Many people have placed this show first for the season. In my case, this genre is so far from one of my favorites ( my favorites being fantasy, action, and comedy) that A Place Further than the Universe had no chance of rising so far–especially with its standard quality animation. Kudos still goes to this show for how eager I was to watch it every week. In a more usual season, where there are more subpar anime, it would have risen higher on the list.
I have not written many posts on the past season, but I managed to keep up with nine anime.* Yes, that’s one more than I noted in my mid-season review and two more than I started with. This season displayed good quality overall. None of the following shows fell below three stars. At the same time, none rose above four. I thought that Kokkoku: Moment by Moment might have broken into the masterpiece or classic range, but it did not do enough with its unique cast and setting. The plot slowed down after the first third of the show, and not much really happened over the course of twelve episodes.
Anyway, the following season review will be broken up into two parts. The first part includes the bottom four. The second part will include the top five. I hope to have that out tomorrow.
10) Takunomi ★★★
Here’s a short about four female roommates exploring the world of alcoholic beverages together. (That four women live in the same apartment rather highlights how expensive living in Tokyo is. Though, rooming with someone in early adulthood is pretty common.) The characters were all very likable and some scenes were outrageously funny. Exempli gratia:
I should get on with this review before this season gets any closer to the end. Many anime have already released their tenth episode by this point! Let me just note that you should be seeing my top five anime of 2017 and a quick takes post on the various anime I’m consuming right now in the near future. Before I wrote a definite top five list, there were a couple of shows which I wanted to try. Am I glad that I did: these two anime took the first two places with five stars!
At any rate, below are my thoughts on the now eight anime I’m watching from the current season. I decided that I had room on my schedule to add the short Takunomi, which I’ll be comparing to Osake wa Fuufu ni Natte Kara.
1) After the Rain
Here’s a show which has seen an endless number of bloggers comment on the premise. Is it right for the 17 year old Akira Tachibana to desire a romantic relationship with the 45 year old Masami Kondo? How appropriate is such a relationship? It’s not appropriate at all: Kondo’s wife is still alive. Kondo would sin if he began another romantic relationship, and Akira likewise if she were to become his partner.
Well, that took twenty-nine days rather than ten! The last time I completed another hundred anime, it also took longer than ten days, leading me to dub the series “Dragging Myself to 400 Anime.” (To be precise, I now have 503 anime under my belt. I’ll tell you about those extra three sometime later.) On a side note, a few people have sent me questions through “Ask Medieval,” and I hope to get to those soon. The query I received about Wolf and Parchment, the sequel to Spice and Wolf, might take a little while. It’s hard to get used to Col and Myuri after spending so much time following the travels of Holo and Lawrence. But, I’ll get through volume one soon enough.
Myuri is apparently only ten years old, by the way. Too young to go adventuring!
Anyway, a lot is on my plate–including mid-season reviews! For now, please enjoy these brief reviews of the last three movies in this series. Following the reviews will be the rankings of all ten movies.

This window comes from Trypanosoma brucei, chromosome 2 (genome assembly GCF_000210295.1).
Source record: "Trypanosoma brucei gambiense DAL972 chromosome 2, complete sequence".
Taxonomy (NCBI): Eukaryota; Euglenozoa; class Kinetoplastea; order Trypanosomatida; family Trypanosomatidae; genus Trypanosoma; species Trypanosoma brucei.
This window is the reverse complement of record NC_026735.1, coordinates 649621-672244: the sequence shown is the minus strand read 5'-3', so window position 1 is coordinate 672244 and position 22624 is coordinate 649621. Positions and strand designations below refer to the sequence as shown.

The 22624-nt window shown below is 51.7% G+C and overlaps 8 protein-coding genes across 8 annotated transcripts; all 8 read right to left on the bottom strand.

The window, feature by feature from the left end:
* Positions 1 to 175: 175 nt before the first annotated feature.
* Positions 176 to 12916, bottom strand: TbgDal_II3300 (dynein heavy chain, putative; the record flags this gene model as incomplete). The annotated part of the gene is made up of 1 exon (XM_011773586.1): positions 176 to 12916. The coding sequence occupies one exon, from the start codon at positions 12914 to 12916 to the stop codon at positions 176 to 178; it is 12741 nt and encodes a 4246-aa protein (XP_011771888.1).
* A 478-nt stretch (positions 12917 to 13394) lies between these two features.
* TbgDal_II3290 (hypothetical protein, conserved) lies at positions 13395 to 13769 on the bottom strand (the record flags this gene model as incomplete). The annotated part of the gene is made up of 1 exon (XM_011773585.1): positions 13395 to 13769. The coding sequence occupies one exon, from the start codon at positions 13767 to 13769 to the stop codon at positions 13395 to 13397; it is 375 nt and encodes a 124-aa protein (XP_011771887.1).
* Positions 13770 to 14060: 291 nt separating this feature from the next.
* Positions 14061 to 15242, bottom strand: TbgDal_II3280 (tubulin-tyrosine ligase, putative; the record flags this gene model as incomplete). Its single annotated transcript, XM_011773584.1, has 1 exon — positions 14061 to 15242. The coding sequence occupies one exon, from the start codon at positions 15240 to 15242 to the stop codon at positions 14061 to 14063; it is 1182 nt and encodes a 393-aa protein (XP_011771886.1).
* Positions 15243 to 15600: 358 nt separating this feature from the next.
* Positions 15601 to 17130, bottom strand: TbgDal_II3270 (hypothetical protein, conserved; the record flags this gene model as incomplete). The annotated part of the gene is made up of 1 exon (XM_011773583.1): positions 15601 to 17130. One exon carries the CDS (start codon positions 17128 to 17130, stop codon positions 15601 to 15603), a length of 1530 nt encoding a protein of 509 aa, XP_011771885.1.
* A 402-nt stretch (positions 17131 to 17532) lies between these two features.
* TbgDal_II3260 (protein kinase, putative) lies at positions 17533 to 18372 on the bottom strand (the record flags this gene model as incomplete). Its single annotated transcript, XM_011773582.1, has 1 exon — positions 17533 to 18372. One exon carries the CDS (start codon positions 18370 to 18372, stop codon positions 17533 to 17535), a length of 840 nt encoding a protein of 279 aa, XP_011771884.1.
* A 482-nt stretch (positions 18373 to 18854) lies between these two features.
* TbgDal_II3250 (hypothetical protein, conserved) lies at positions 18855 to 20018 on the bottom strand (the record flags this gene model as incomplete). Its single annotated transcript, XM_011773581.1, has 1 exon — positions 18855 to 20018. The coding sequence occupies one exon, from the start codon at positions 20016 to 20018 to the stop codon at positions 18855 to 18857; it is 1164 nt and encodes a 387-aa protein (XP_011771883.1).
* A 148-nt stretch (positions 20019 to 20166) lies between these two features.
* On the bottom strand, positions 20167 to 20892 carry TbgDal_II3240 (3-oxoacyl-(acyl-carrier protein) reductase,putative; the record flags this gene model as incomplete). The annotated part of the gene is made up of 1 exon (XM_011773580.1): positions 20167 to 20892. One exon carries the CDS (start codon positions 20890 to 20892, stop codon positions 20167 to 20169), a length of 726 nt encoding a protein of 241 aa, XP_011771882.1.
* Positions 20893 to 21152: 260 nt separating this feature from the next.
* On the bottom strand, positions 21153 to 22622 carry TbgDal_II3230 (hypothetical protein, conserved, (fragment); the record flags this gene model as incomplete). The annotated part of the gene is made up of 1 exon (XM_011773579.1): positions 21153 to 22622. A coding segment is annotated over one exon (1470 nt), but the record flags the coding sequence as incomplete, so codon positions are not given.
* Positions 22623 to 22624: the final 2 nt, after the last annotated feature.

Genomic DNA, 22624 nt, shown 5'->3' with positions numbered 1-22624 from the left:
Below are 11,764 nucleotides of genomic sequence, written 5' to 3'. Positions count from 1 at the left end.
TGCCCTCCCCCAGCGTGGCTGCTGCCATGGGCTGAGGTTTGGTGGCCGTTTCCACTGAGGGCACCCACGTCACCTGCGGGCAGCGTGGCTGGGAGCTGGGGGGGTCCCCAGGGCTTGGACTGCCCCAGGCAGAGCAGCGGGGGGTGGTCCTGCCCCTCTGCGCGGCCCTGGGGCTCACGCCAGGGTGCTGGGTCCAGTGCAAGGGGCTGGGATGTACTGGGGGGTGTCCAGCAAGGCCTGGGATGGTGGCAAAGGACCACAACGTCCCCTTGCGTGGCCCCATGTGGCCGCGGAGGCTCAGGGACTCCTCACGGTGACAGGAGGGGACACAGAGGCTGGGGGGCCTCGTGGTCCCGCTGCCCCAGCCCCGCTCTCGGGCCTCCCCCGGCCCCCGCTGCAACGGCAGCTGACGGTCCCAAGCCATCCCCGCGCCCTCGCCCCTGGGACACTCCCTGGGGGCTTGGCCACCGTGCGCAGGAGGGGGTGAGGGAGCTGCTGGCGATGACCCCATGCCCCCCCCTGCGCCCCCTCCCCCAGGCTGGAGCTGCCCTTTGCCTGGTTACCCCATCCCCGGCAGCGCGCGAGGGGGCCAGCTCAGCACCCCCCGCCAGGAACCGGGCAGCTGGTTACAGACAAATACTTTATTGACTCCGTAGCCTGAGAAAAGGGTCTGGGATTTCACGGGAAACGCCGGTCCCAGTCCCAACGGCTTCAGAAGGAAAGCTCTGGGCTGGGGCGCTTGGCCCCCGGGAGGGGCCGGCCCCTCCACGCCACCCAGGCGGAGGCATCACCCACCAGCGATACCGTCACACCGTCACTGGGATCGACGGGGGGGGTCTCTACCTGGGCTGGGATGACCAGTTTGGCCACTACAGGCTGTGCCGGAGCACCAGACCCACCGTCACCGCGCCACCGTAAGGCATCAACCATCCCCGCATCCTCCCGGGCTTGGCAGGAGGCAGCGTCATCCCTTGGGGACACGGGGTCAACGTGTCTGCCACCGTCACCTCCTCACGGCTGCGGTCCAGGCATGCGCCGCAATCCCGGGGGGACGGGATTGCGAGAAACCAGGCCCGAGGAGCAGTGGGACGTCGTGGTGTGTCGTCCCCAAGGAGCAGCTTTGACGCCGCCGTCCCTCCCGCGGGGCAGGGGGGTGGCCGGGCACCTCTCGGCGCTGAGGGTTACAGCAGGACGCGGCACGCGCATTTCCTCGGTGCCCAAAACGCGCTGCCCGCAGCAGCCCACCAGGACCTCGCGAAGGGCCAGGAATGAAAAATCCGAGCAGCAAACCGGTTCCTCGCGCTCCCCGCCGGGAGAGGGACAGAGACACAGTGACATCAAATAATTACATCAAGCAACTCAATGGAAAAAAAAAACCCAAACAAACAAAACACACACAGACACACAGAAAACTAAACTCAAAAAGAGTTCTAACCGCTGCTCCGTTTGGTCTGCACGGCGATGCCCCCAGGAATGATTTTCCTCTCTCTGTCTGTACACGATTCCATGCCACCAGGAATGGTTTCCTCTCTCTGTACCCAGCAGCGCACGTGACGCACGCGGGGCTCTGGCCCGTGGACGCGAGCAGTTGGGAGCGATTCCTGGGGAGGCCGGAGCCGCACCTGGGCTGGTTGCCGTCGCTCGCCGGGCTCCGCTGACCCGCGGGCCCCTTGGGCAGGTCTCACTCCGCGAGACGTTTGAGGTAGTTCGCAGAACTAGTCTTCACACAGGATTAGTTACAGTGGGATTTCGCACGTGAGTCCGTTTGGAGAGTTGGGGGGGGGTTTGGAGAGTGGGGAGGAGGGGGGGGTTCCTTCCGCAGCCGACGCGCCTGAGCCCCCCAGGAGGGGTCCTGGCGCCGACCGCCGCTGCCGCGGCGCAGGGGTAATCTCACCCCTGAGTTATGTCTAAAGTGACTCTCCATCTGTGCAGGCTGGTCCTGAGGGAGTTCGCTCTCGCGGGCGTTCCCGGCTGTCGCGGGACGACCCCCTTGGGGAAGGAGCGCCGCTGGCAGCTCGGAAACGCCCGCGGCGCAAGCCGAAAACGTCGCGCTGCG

So far, Time of Eve has the lowest rating of the movies in this series. The fault lies more with the constraints of the format than the story itself. The movie condenses a six episode OVA into an abridged version of one hour and forty-five minutes. Abridged versions can work: many people praise the Vision of Escaflowne movie–even over the original TV series. As for myself, Escaflowne is one anime I never wanted to see the end of, so I’ve never given the movie much thought. With Time of Eve, so much of the story revolves around what’s going on in the character’s heads and the state of their society. So, abridging our heroes’ journey does the story a disservice. The audience wished to be immersed in the intellectual lives of the characters, which takes more time in film than in print.
The movie focuses on how we should treat androids/robots if they became conscious or self-aware. Blade Runner touches on about the same theme. It’s fun to dabble with ideas like this in fiction, but it’s a materialistic fallacy to believe consciousness correlates to intelligence or programming of some sort. Computers can be very smart: they can now best both chess and go professionals. Computers may even soon have programs which allow them to learn like a human being would. But, learning and smarts can’t bestow a soul on something. A mind aware of itself, capable of meditating on first principles, and able to ponder its highest good is a distinct gift given by God to persons–whether human or angelic.
Here’s a classic everyone has heard of, but I only watched it a few days ago. It’s a very emotional film. Knowing that, I steeled myself against the tragedy I knew was coming, which was probably the wrong way to watch the film. Instead of riding the emotional rollercoaster, you might say I watched the ride sitting on a bench somewhere with a soft drink. The result was that I examined the tragic flaws of our hero rather than grieved over the tragedy of the orphans’ plight. My focus was on why they suffered instead of the how they suffered.
In the case of firebombing the Germans and the Japanese in WWII, I can never reconcile myself to the legitimacy of this form of warfare. With the nuclear bombs, one can legitimately claim destroying industrial parks and dockyards as the main objective, while terrorizing the enemy into surrender as the secondary objective. Incendiary bombs, especially of the sort used in WWII, have no effect on factories built with steel and cement. Firebombs work much better against wooden houses–especially houses of Japanese design. When it comes to firebombing, terrorizing the enemy is still the secondary objective, but destroying civilian homes and killing non-combatants becomes the primary objective.